text-decoration: none;
    font-size: 17px;

  /* Change the color of links on hover */
  .topnav a:hover {
    background-color: #ddd;
    color: black;

  /* Add a color to the active/current link */
  /* .topnav {
    background-color: #4CAF50;
    color: white;
  } */
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And finally, for JS file, we're just adding event listeners to out four buttons in navbar. As you can see, all of them are calling some functions but started with eel, e.g. ell.get_random_name(), this is a python function, thus, when we click the button, it will call a python function. Also, we have a JS function called prompt_alerts and it has a decorator eel.expose, this allow us to run this JS function from python:

document.getElementById("button-name").addEventListener("click", ()=>{eel.get_random_name()}, false);
document.getElementById("button-number").addEventListener("click", ()=>{eel.get_random_number()}, false);
document.getElementById("button-date").addEventListener("click", ()=>{eel.get_date()}, false);
document.getElementById("button-ip").addEventListener("click", ()=>{eel.get_ip()}, false);

function prompt_alerts(description) {
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We have completed our graphical user interface, now, we must create our python file. We must import eel library, and all other libraries you need for your project, in this case, random and datetime.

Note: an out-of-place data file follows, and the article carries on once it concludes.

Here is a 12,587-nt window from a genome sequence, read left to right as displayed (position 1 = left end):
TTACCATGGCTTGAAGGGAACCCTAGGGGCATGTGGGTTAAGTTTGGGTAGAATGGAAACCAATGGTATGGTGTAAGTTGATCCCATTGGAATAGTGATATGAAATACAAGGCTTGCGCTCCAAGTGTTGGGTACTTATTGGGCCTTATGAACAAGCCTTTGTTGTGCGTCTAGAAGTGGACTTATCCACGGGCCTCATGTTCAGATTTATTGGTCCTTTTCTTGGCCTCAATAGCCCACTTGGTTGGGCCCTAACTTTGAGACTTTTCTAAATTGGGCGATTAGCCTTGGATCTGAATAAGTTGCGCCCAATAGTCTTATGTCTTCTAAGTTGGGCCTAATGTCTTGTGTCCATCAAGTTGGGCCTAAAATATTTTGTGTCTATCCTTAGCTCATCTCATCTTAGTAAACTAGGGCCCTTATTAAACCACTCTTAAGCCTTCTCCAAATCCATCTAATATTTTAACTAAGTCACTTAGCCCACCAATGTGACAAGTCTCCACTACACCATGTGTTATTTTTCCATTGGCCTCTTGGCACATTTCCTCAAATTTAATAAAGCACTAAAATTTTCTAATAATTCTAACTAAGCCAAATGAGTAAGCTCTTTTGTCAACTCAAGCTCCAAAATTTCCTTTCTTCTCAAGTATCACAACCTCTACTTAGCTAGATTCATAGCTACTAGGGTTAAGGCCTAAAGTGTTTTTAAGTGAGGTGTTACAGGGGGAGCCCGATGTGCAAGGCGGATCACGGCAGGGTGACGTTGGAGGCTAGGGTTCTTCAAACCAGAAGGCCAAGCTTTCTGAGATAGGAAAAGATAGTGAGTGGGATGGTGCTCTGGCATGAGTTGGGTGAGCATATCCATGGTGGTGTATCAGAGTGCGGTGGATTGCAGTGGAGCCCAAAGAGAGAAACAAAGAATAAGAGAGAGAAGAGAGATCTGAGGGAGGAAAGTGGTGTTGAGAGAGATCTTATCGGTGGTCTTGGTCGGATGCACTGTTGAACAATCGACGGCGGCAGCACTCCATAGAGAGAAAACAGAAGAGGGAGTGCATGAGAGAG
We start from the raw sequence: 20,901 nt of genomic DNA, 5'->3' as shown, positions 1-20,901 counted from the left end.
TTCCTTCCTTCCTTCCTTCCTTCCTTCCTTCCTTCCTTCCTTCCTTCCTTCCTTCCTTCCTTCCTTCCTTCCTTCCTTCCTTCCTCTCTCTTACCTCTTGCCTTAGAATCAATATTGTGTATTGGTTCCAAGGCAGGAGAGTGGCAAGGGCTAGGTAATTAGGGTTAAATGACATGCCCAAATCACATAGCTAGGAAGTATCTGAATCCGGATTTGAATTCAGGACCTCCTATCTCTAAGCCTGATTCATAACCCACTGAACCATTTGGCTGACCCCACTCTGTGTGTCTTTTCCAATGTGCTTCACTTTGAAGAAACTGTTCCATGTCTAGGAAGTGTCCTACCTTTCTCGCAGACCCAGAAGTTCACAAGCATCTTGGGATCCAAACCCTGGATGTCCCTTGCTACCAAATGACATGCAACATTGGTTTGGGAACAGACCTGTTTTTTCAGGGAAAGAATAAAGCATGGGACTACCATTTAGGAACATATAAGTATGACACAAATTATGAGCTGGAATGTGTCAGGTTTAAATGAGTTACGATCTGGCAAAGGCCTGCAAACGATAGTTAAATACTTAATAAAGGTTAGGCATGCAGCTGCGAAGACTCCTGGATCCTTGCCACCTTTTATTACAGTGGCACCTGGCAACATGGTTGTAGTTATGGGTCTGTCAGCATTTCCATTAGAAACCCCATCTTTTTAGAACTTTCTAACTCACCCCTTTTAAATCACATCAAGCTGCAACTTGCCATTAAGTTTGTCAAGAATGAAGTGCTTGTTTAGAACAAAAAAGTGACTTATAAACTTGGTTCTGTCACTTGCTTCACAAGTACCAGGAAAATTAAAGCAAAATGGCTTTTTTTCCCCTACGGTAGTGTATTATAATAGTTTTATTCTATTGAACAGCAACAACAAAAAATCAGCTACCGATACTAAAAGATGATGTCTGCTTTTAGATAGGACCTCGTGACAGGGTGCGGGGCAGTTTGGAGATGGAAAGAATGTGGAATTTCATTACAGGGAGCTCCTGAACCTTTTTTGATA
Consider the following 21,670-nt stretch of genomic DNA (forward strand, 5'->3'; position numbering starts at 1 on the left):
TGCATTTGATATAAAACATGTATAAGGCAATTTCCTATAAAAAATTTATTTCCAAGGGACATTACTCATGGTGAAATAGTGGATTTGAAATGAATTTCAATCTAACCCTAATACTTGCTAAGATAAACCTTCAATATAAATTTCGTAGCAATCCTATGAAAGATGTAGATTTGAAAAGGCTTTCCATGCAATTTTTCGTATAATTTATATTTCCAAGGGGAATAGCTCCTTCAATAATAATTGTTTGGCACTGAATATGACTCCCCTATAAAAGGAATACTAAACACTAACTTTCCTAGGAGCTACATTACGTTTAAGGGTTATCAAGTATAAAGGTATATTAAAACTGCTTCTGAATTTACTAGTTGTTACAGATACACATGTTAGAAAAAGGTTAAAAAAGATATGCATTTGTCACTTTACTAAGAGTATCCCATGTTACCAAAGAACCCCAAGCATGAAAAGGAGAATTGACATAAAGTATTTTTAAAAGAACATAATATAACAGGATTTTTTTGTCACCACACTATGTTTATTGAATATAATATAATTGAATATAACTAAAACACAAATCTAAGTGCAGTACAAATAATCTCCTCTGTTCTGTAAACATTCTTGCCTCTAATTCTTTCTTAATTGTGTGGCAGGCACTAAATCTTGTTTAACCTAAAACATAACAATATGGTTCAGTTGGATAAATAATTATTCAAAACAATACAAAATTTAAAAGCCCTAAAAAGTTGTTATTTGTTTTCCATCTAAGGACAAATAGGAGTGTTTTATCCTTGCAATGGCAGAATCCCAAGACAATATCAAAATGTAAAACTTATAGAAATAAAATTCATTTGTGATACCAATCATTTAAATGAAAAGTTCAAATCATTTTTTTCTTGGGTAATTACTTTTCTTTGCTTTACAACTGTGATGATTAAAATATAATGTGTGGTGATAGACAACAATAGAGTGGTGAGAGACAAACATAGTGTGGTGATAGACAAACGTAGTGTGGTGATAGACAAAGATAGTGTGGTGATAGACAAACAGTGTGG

import eel
import random
from datetime import datetime


def get_random_name():
    eel.prompt_alerts('Random name')

def get_random_number():
    eel.prompt_alerts(random.randint(1, 100))

def get_date():
    eel.prompt_alerts("%d/%m/%Y %H:%M:%S"))

def get_ip():

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Then, we must add our eel.init line, this initialize eel library, to an specific folder. Then, we create our four functions, which we want to call from JS, that's why we added decorator @eel.expose. As you can see, each one is calling our JS function prompt_alerts and passing a string argument.

eel.start will run the application, there are a lot of arguments that can be passed, in this example, we're using minimal arguments, we're just setting the html file to be rendered (relative to web folder).

Now that we have completed our code, we can start our application:


A new window should appeared, as shown in next figure:
Python GUI using eel library

If you click on any of your four buttons, an alert should be shown, e.g.:
Alert example

Now, you're able to create outstanding GUI's for you python applications, in our next series, we will create a complex example and explore other arguments that can be passed to eel.start.

Top comments (2)

mikethedane profile image

Thanks for a very nice tutorial. It is really rare that I find exactly what I am looking for. I was contemplating making my own python-to-JavaScript interface using the exact same methods as Eel in order to take advantage of my JS/CSS skills when I need a GUI on top of my Python applications. You got me through this in mere minutes, and I feel like I have a full understanding already.

artydev profile image

Thank you very much :-)